We work at the grassroots level throughout the Muslim World to counter violent extremism before it takes hold, to promote tolerance and understanding, and to foster better relations with the United States.
The following is a post from Sawyer French. Sawyer has just completed a month-long term of service with the Sukma Bangsa School in Aceh, Indonesia through AUA’s School in Aceh program. Sawyer taught English in several classes at the school, which serves students impacted by the tsunami that struck the region in 2004.
I am writing this after a month in Aceh, Indonesia.
This trip has allowed a great deal of cross-cultural learning, both for me and for the students and staff at Sukma Bangsa (my school in Aceh). One of the most interesting aspects of our cultural gap was the way in which we express care for others.
When I first arrived, I was told that in Aceh, “our guest is our king.” I thought this was a nice sentiment, but I initially failed to realize how seriously everyone would take my status as ‘guest/king.’ Eventually, I learned that everyone would seem take my personal well-being as their own responsibility.
This was most evident in the dozens of times daily that I was asked if I was tired, which was inevitably followed up by the suggestion that I go take a nap. In other situations, I would constantly be asked if I was bored, or dissatisfied. As an American, these questions initially did not seem in the least bit polite (as they certainly are in Aceh). In my cultural mindset, being asked if I was tired, bored, or dissatisfied seemed like accusations that I was frail, needy, and picky. Also, the frequent insistence that I take a nap seemed like a polite way to ask me to leave (which it is not—it is a polite way to express your care for someone’s well-being).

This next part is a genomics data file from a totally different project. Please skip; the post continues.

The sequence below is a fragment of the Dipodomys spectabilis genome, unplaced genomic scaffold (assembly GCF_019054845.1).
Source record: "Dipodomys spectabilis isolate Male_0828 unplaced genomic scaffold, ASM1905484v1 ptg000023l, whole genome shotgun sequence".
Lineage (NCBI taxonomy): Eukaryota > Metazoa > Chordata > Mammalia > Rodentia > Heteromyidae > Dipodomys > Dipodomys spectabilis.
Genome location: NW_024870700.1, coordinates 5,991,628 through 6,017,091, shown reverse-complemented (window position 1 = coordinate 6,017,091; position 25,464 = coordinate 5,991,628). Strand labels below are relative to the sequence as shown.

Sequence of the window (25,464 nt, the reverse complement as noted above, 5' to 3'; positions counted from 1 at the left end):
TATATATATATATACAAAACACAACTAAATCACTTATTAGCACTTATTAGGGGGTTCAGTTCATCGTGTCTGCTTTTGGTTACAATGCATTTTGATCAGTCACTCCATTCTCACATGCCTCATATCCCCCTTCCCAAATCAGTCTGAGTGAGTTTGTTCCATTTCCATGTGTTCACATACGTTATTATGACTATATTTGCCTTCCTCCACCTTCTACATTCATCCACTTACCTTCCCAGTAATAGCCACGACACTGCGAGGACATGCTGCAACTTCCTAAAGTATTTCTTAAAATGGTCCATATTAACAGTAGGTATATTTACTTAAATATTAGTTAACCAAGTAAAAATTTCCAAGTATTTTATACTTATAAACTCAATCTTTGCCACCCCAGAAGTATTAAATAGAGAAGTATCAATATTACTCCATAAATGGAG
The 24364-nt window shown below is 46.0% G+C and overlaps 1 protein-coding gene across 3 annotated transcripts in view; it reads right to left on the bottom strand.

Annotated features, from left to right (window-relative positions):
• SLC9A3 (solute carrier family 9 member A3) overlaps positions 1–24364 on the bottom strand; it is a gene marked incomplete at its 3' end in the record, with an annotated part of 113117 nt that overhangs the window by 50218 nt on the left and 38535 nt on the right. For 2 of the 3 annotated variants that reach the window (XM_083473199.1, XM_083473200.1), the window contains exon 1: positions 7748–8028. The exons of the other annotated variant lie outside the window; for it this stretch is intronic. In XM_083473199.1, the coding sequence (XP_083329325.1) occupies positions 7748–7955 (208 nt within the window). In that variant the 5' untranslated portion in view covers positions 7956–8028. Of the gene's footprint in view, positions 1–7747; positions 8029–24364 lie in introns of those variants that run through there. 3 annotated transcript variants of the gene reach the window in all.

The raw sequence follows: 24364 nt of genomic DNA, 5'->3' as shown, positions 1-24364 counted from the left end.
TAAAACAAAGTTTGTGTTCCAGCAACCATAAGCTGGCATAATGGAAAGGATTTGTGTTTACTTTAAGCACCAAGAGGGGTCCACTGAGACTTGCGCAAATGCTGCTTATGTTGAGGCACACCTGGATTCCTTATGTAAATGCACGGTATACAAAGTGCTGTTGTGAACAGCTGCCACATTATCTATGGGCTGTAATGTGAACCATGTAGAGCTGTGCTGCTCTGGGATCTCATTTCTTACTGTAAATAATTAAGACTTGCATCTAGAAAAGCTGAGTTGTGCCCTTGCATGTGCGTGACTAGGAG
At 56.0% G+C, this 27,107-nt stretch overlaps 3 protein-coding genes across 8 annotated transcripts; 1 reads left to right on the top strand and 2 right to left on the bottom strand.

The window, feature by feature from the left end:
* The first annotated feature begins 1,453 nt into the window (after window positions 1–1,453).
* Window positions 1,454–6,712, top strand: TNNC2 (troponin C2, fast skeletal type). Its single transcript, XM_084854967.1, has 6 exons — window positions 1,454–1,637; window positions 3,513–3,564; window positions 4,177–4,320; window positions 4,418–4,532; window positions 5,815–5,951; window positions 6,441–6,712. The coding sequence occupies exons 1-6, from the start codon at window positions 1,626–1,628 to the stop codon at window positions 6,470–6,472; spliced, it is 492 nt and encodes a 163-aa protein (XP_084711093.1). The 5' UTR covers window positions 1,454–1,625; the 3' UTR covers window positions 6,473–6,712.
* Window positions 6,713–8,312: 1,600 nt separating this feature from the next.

There were days when I would get annoyed by these questions, but over the last month I have learned to appreciate the deeper meaning behind them: they are showing that they care for me. When Americans ask each other “how are you?” we are rarely that interested in the response, as asking the question itself conveys our social message. Some staff and students at Sukma even asked me why I was always asking, “how are you?” To them, this was an odd (rather than normal and polite) question. Just as I had initially found their way of expressing care to be bizarre (as I was used to the American way).
Some say that learning a new language requires one to learn a new way of thinking. While this may be true on some levels, these differences in polite inquiries do not show that Acehnese care more about whether I am tired or not, or that Americans are more interested in my overall wellbeing. They are simply different words to express the same idea—care for others—which is not exclusive to any language or culture.
A month ago, I saw the students and staff at Sukma as a crowd of people I didn’t know and whose way of talking and interacting confused me. Now, as I prepare to leave, I know that—despite our linguistic/cultural differences—they are a group that truly cares about me.